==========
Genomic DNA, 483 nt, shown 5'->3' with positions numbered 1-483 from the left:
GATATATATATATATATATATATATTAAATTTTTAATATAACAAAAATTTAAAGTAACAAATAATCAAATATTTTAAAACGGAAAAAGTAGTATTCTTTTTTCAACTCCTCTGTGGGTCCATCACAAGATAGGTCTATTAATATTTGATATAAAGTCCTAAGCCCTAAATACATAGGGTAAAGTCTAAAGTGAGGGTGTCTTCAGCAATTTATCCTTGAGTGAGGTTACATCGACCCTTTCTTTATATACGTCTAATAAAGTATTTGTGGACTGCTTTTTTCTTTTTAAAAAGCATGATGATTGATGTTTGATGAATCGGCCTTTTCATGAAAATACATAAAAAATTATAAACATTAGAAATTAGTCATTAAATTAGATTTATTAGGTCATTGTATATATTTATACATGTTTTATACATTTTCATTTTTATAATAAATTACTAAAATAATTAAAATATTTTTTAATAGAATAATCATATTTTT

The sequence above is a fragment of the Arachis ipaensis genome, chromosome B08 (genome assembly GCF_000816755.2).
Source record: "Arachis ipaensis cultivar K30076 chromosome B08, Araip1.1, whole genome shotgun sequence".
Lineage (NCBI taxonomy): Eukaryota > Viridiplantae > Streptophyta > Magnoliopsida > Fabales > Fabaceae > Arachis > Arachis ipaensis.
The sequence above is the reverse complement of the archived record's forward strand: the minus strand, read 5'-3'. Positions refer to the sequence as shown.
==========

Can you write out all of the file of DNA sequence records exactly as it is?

Genomic DNA, 483 nt, shown 5'->3' with positions numbered 1-483 from the left:
GATATATATATATATATATATATATTAAATTTTTAATATAACAAAAATTTAAAGTAACAAATAATCAAATATTTTAAAACGGAAAAAGTAGTATTCTTTTTTCAACTCCTCTGTGGGTCCATCACAAGATAGGTCTATTAATATTTGATATAAAGTCCTAAGCCCTAAATACATAGGGTAAAGTCTAAAGTGAGGGTGTCTTCAGCAATTTATCCTTGAGTGAGGTTACATCGACCCTTTCTTTATATACGTCTAATAAAGTATTTGTGGACTGCTTTTTTCTTTTTAAAAAGCATGATGATTGATGTTTGATGAATCGGCCTTTTCATGAAAATACATAAAAAATTATAAACATTAGAAATTAGTCATTAAATTAGATTTATTAGGTCATTGTATATATTTATACATGTTTTATACATTTTCATTTTTATAATAAATTACTAAAATAATTAAAATATTTTTTAATAGAATAATCATATTTTT

The sequence above is a fragment of the Arachis ipaensis genome, chromosome B08 (genome assembly GCF_000816755.2).
Source record: "Arachis ipaensis cultivar K30076 chromosome B08, Araip1.1, whole genome shotgun sequence".
Lineage (NCBI taxonomy): Eukaryota > Viridiplantae > Streptophyta > Magnoliopsida > Fabales > Fabaceae > Arachis > Arachis ipaensis.
The sequence above is the reverse complement of the archived record's forward strand: the minus strand, read 5'-3'. Positions refer to the sequence as shown.